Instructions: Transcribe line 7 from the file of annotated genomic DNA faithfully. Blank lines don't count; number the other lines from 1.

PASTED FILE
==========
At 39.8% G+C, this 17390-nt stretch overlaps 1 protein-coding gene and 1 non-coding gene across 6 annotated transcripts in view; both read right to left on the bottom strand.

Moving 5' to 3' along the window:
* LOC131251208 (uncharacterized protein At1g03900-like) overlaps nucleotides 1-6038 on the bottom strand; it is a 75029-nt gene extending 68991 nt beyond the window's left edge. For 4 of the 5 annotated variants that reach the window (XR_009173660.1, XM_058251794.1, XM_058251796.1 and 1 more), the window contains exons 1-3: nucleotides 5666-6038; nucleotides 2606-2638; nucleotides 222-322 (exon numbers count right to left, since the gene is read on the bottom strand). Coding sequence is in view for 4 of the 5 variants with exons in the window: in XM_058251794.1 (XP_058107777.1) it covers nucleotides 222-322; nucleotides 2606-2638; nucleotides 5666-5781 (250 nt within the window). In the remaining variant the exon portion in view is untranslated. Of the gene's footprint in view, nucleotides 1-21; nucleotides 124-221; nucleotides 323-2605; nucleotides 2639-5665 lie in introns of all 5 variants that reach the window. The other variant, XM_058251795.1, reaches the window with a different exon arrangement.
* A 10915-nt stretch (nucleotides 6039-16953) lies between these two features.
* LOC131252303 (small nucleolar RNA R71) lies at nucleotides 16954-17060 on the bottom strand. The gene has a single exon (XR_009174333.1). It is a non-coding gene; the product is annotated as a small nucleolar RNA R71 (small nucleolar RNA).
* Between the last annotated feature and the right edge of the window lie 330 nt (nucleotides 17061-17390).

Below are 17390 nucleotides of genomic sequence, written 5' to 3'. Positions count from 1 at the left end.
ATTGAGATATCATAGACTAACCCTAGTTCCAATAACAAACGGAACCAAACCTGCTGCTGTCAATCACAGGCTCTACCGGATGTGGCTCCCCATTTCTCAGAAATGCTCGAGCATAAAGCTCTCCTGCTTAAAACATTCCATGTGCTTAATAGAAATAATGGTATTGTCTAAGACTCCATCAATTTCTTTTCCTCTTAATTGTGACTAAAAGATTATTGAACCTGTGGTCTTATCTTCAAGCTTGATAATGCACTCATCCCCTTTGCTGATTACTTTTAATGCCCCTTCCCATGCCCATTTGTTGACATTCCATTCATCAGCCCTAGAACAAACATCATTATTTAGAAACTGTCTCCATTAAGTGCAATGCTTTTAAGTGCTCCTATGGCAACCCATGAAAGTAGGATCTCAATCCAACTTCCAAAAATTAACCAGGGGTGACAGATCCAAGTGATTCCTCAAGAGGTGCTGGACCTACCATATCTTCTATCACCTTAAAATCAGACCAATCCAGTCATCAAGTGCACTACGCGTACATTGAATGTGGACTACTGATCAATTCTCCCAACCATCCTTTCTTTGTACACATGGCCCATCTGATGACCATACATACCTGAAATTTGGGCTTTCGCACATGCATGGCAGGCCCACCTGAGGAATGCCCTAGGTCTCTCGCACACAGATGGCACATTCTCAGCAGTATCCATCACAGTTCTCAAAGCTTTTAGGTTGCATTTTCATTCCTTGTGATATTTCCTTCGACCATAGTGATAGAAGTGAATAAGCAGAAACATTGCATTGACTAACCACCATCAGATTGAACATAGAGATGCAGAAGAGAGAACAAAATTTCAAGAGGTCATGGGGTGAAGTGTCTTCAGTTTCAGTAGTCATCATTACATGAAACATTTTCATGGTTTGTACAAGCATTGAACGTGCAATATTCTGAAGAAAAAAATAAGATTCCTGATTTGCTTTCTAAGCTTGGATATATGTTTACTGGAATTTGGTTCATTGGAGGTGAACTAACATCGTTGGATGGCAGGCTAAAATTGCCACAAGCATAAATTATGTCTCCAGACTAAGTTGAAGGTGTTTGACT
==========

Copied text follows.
Below are 17390 nucleotides of genomic sequence, written 5' to 3'. Positions count from 1 at the left end.